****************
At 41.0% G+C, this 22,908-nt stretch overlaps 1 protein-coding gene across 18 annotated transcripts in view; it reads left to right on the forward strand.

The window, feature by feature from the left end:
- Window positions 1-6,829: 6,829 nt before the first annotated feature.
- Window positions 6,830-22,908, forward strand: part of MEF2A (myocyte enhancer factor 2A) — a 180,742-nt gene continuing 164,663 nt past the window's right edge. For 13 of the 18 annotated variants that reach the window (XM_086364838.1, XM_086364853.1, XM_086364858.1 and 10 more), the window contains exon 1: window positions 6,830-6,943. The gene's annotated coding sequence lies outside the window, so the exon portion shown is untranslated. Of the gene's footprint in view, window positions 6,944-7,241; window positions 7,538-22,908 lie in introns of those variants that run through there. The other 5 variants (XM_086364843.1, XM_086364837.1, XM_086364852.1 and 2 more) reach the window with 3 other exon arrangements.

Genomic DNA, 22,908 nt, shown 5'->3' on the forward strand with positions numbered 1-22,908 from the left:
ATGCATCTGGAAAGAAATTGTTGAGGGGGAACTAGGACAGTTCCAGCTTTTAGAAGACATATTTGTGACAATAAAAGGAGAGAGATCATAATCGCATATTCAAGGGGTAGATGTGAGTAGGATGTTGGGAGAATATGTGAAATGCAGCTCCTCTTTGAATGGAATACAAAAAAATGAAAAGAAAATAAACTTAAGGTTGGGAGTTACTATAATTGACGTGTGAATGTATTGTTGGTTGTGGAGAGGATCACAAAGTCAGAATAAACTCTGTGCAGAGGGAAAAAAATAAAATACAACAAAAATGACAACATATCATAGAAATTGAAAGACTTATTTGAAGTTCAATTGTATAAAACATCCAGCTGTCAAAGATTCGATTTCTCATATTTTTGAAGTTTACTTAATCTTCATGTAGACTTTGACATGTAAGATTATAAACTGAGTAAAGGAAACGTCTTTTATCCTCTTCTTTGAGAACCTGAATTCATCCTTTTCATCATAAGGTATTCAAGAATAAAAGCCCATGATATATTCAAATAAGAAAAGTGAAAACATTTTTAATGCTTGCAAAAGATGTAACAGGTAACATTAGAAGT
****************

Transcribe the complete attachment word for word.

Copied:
At 41.0% G+C, this 22,908-nt stretch overlaps 1 protein-coding gene across 18 annotated transcripts in view; it reads left to right on the forward strand.

The window, feature by feature from the left end:
- Window positions 1-6,829: 6,829 nt before the first annotated feature.
- Window positions 6,830-22,908, forward strand: part of MEF2A (myocyte enhancer factor 2A) — a 180,742-nt gene continuing 164,663 nt past the window's right edge. For 13 of the 18 annotated variants that reach the window (XM_086364838.1, XM_086364853.1, XM_086364858.1 and 10 more), the window contains exon 1: window positions 6,830-6,943. The gene's annotated coding sequence lies outside the window, so the exon portion shown is untranslated. Of the gene's footprint in view, window positions 6,944-7,241; window positions 7,538-22,908 lie in introns of those variants that run through there. The other 5 variants (XM_086364843.1, XM_086364837.1, XM_086364852.1 and 2 more) reach the window with 3 other exon arrangements.

Genomic DNA, 22,908 nt, shown 5'->3' on the forward strand with positions numbered 1-22,908 from the left:
ATGCATCTGGAAAGAAATTGTTGAGGGGGAACTAGGACAGTTCCAGCTTTTAGAAGACATATTTGTGACAATAAAAGGAGAGAGATCATAATCGCATATTCAAGGGGTAGATGTGAGTAGGATGTTGGGAGAATATGTGAAATGCAGCTCCTCTTTGAATGGAATACAAAAAAATGAAAAGAAAATAAACTTAAGGTTGGGAGTTACTATAATTGACGTGTGAATGTATTGTTGGTTGTGGAGAGGATCACAAAGTCAGAATAAACTCTGTGCAGAGGGAAAAAAATAAAATACAACAAAAATGACAACATATCATAGAAATTGAAAGACTTATTTGAAGTTCAATTGTATAAAACATCCAGCTGTCAAAGATTCGATTTCTCATATTTTTGAAGTTTACTTAATCTTCATGTAGACTTTGACATGTAAGATTATAAACTGAGTAAAGGAAACGTCTTTTATCCTCTTCTTTGAGAACCTGAATTCATCCTTTTCATCATAAGGTATTCAAGAATAAAAGCCCATGATATATTCAAATAAGAAAAGTGAAAACATTTTTAATGCTTGCAAAAGATGTAACAGGTAACATTAGAAGT